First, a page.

I think this is a matter of opinion. Morals are subjective and that ladder is not set in stone. People may believe that those rungs are in different places and there's no quantifer to prove any of them wrong.Originally Posted by Cyclone792
Again, this is all opinion. I'm assuming that when you say "baseball knows..." you mean the powers that be, the ones running the game. Yes, there are many who agree with you. There are also quite a few who do not, and are fighting for very harsh punishments against steroids in baseball. The debate of how bad steroids are rages there as much as it does on these boards.Everything I stated in post 129 is how baseball will rightfully view steroids, Barry Bonds and everything related. They will put steroid use and Bonds' steroid use in perspective with the entire arsenal of baseball crimes that can be committed. At that point, he may or may not be penalized. I'll tell ya this much, he sure as heck won't be banned or anything remotely close.
Baseball knows where steroids sit on that ladder, and it's much closer to where I'm claiming they sit than where everyone else believes it sits.
I do happen to know people who have stopped supporting baseball since the steroid controversy heated up. I know people who left the sport during the strike, were brought back by 1998, and have since left again in part because of steroids. Some of this isn't due to steroids alone, probably; some of it is probably due to prices and contracts and Kenny Rogers and what-have-you. Fans are fickle and always will be, and most of them generally don't carry with them the "historical perspective" you're talking about on a daily basis when they go to the ticket office. I know one man who grew up a die-hard baseball fan and looked forward his whole life to sharing it with his kids when he had them. His kids are little now and he has not bothered to introduce them to baseball, because he's concerned about the role models they should have. I don't necessarily agree with the whole role model thing, but that's not the point...my point is that it is turning people away. And the bigger the stars, the harder they fall, the more this effect willl take place. Barry Bonds is a huge star and this will have ramifications and it will turn people away. Or will it? I can't say for sure, because sadly I do not have a time machine. A lot of what you say about how this will be viewed in the future and in the greater context of the sport is interesting and educated and I think you may well be right, but it's a weak argument because there's no way to back up an opinion using arguments of things that haven't happened yet.Disagree and think I'm wrong? Sure ok. Pepper Selig's office with letters and stop supporting the game - most notably financially - until they treat steroid users with the penalties you believe they should hand down. If enough of the anti-Bonds, ban-all-the-players-that-use-steroids crowd does that, then I'll be proven wrong because then the game will crumble due to loss of faith by the public.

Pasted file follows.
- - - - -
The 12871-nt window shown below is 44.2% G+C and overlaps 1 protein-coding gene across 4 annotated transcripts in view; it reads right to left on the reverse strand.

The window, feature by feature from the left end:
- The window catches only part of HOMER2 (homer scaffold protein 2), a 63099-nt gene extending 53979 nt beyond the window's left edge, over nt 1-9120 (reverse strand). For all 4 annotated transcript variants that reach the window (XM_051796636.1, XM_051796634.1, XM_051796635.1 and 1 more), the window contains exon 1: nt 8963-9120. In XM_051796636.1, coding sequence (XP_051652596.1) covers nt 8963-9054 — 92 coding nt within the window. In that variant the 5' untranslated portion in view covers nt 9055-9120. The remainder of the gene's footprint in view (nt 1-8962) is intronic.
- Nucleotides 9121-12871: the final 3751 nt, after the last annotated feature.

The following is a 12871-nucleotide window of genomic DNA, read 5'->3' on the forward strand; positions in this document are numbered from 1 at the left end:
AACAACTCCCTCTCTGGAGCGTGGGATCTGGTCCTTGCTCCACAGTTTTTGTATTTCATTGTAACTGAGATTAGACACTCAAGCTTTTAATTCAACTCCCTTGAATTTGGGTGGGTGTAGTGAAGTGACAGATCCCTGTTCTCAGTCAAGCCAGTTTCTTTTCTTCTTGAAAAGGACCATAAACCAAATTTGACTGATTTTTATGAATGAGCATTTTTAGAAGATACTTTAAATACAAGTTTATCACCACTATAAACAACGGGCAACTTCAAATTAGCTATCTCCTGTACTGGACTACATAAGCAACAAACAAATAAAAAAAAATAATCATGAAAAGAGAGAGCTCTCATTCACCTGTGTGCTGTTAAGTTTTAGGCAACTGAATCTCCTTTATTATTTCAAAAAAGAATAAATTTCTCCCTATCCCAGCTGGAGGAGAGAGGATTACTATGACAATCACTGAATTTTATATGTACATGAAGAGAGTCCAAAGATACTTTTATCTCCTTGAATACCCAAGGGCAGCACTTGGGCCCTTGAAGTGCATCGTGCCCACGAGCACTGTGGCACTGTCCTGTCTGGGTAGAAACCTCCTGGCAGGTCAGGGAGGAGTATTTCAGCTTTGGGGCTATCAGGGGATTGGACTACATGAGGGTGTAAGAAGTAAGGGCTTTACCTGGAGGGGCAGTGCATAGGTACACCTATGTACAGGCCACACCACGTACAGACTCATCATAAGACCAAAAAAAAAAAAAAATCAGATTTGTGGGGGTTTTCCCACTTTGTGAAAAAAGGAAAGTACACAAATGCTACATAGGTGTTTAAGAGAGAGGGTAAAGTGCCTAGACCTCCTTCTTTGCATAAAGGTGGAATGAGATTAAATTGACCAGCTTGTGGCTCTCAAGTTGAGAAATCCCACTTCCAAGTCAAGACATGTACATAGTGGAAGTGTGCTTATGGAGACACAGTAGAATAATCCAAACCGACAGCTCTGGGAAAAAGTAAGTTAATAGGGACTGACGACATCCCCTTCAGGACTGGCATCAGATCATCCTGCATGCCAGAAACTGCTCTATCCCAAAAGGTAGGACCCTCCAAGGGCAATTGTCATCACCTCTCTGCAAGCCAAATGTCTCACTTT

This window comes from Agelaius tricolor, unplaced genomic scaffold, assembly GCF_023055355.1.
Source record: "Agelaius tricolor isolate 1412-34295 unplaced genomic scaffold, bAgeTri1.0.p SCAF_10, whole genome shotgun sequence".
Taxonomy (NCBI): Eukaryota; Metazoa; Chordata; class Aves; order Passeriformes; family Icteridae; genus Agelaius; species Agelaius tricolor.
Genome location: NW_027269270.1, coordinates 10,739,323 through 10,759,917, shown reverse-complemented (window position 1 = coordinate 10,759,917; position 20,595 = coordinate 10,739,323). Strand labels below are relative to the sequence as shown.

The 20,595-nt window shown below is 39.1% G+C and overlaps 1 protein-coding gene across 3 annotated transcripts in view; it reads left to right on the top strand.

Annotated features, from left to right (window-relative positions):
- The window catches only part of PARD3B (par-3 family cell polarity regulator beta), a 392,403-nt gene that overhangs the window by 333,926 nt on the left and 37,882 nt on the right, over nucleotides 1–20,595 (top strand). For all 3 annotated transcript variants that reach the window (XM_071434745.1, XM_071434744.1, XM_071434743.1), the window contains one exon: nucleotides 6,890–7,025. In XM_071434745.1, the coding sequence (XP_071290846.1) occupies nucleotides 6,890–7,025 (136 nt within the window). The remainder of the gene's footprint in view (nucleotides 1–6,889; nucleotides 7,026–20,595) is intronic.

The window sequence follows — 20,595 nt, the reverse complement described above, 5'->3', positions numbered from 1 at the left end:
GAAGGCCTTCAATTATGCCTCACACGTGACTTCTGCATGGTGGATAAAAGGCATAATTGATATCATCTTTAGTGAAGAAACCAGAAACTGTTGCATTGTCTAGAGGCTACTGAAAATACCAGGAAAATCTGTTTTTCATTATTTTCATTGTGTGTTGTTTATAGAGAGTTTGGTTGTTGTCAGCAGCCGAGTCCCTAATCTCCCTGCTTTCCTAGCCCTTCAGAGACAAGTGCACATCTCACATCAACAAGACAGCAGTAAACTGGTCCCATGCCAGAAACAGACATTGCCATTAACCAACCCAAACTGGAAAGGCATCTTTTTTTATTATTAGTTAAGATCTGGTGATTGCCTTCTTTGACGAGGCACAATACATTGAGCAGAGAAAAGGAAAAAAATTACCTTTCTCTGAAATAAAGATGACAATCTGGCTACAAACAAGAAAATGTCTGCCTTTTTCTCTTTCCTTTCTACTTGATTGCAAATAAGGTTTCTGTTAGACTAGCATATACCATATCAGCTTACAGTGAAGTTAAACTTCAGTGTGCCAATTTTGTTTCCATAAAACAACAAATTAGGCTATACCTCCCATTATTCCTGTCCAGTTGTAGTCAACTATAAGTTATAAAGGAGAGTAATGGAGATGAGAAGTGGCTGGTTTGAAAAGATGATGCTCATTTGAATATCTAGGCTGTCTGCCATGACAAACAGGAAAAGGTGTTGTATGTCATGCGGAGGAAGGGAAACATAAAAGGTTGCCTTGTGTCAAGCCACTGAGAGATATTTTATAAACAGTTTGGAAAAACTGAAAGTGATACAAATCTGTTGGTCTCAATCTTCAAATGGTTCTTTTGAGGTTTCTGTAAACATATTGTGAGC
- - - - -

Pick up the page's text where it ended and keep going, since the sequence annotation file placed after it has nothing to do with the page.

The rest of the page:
Gambling nearly ruined the game in the first two decades of the 20th century, because ultimately gambling undermines and eats at the public's faith in the game to the point that the public stops supporting it. That's how the game crumbles. When people rail against steroid users, then still attend a dozen games per year, the game isn't crumbling.